• dim (int, 2-tuple of ints, 2-list of ints, optional) – If dim is an int, vector norm will be calculated over the specified dimension. If dim is a 2-tuple of ints, matrix norm will be calculated over the specified dimensions. If dim is None, matrix norm will be calculated when the input tensor has two dimensions, and vector norm will be calculated when the input tensor has one dimension. Default: None

• keepdim (bool, optional) – If set to True, the reduced dimensions are retained in the result as dimensions with size one. Default: False

• out (Tensor, optional) – The output tensor.

For example:

>>> import oneflow as flow
>>> from oneflow import linalg as LA
>>> import numpy as np
>>> a = flow.tensor(np.arange(9, dtype=np.float32) - 4)
>>> a
tensor([-4., -3., -2., -1.,  0.,  1.,  2.,  3.,  4.], dtype=oneflow.float32)
>>> b = a.reshape(3, 3)
>>> b
tensor([[-4., -3., -2.],
[-1.,  0.,  1.],
[ 2.,  3.,  4.]], dtype=oneflow.float32)
>>> LA.norm(a)
tensor(7.7460, dtype=oneflow.float32)
>>> LA.norm(b)
tensor(7.7460, dtype=oneflow.float32)
>>> LA.norm(b, 'fro')
tensor(7.7460, dtype=oneflow.float32)
>>> LA.norm(a, float('inf'))
tensor(4., dtype=oneflow.float32)
>>> LA.norm(b, float('inf'))
tensor(9., dtype=oneflow.float32)
>>> LA.norm(a, -float('inf'))
tensor(0., dtype=oneflow.float32)
>>> LA.norm(b, -float('inf'))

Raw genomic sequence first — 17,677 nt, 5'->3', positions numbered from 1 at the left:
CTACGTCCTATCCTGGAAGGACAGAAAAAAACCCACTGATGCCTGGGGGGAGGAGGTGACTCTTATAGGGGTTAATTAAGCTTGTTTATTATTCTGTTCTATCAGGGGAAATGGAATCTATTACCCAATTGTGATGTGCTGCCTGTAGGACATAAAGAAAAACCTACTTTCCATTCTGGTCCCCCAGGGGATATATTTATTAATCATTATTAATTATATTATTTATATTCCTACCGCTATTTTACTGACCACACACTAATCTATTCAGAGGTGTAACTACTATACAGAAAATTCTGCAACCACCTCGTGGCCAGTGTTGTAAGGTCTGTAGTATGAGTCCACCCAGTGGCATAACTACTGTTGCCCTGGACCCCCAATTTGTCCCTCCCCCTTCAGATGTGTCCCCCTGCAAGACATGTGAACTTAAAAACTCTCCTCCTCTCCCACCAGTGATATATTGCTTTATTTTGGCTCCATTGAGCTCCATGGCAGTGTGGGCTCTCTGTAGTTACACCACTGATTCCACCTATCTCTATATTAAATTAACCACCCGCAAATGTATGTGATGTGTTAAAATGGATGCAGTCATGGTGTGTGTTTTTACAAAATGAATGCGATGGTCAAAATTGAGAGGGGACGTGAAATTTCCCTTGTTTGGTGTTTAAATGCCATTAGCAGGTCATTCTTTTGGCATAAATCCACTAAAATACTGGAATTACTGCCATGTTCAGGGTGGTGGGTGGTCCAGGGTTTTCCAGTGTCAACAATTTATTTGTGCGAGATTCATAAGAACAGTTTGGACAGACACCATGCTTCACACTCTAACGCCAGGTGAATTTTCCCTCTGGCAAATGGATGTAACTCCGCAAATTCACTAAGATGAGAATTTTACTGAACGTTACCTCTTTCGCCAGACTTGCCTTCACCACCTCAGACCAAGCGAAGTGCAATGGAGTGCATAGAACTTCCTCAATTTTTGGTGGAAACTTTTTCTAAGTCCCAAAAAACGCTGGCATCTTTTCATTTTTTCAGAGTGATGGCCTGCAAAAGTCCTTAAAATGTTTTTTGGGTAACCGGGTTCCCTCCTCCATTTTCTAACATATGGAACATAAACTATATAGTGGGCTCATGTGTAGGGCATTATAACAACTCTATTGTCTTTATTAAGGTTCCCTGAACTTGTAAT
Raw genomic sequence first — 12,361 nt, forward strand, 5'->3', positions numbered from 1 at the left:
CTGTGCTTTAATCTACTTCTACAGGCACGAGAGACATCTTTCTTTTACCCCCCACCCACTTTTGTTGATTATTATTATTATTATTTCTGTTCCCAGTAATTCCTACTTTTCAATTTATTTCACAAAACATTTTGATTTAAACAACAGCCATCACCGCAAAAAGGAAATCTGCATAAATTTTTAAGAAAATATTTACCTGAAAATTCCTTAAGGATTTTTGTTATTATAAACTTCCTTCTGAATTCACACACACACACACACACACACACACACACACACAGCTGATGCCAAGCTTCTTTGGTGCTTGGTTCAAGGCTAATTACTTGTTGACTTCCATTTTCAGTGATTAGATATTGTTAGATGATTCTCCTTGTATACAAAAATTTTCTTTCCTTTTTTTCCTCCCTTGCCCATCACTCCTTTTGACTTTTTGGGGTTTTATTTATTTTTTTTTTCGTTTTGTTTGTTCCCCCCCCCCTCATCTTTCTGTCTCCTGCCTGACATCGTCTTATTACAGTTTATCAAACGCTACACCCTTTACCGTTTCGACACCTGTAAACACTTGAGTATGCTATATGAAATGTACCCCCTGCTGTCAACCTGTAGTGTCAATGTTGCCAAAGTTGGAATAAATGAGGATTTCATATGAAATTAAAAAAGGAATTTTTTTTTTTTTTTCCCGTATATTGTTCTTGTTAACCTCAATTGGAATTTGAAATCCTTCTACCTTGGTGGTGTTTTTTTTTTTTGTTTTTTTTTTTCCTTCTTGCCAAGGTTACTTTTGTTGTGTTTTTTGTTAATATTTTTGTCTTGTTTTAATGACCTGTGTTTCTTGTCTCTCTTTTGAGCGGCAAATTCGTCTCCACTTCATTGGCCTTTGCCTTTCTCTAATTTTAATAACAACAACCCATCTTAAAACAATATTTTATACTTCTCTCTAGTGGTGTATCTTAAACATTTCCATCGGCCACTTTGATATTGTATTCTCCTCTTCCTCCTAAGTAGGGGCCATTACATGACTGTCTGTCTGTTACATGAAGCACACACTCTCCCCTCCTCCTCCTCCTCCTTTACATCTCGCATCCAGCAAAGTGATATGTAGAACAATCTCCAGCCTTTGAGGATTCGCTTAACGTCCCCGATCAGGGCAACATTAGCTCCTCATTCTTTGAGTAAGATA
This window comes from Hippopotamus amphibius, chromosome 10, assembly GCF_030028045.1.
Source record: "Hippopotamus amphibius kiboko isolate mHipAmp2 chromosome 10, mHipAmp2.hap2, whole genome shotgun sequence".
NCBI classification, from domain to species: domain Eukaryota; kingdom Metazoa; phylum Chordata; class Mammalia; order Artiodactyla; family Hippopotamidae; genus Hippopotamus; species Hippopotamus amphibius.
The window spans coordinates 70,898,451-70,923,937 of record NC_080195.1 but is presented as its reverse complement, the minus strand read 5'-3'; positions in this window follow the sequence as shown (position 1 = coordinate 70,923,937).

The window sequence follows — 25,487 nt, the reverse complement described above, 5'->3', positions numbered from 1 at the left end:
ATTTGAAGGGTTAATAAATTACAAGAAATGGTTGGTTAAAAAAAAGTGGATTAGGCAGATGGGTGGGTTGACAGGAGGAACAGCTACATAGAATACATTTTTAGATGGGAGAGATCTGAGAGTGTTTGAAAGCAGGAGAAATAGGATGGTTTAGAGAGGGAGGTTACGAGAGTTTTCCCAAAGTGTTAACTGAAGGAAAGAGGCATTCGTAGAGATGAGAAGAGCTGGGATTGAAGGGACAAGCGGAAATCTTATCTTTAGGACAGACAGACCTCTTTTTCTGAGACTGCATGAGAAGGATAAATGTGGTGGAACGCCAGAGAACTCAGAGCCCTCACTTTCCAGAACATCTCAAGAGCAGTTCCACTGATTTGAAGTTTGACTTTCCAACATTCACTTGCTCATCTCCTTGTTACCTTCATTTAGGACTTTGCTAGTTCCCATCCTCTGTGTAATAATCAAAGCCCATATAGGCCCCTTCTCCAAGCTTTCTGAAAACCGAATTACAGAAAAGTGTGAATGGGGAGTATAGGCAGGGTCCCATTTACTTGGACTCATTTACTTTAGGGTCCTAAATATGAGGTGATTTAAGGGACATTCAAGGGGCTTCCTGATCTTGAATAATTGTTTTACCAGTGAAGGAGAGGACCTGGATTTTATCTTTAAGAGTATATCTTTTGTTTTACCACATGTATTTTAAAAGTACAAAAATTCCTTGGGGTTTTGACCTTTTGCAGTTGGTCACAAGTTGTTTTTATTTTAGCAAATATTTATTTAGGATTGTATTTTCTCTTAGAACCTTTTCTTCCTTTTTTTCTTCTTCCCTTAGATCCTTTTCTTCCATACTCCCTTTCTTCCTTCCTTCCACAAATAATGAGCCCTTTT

tensor(2., dtype=oneflow.float32)
>>> LA.norm(a, 1)
tensor(20., dtype=oneflow.float32)
>>> LA.norm(b, 1)
tensor(7., dtype=oneflow.float32)
>>> LA.norm(a, -1)
tensor(0., dtype=oneflow.float32)
>>> LA.norm(b, -1)
tensor(6., dtype=oneflow.float32)
>>> LA.norm(a, 2)
tensor(7.7460, dtype=oneflow.float32)
>>> LA.norm(a, -2)
tensor(0., dtype=oneflow.float32)
>>> LA.norm(a, 3)
tensor(5.8480, dtype=oneflow.float32)
>>> LA.norm(a, -3)
tensor(0., dtype=oneflow.float32)
>>> c = flow.tensor([[1., 2., 3.],
...                   [-1, 1, 4]])
>>> LA.norm(c, dim=0)
tensor([1.4142, 2.2361, 5.0000], dtype=oneflow.float32)
>>> LA.norm(c, dim=1, keepdim = True)
tensor([[3.7417],
[4.2426]], dtype=oneflow.float32)
>>> LA.norm(c, ord=1, dim=1)
tensor([6., 6.], dtype=oneflow.float32)
normal_(mean=0, std=1, *, generator=None)Tensor

Fills self tensor with elements samples from the normal distribution parameterized by mean and std.

numel()
numpy()

Tensor.numpy() → numpy.ndarray

Returns self tensor as a NumPy ndarray. This tensor and the returned ndarray share the same underlying storage. Changes to

self tensor will be reflected in the ndarray and vice versa.

permute(*dims)
property placement
pow(b)
prod(dim, index)Tensor
reciprocal()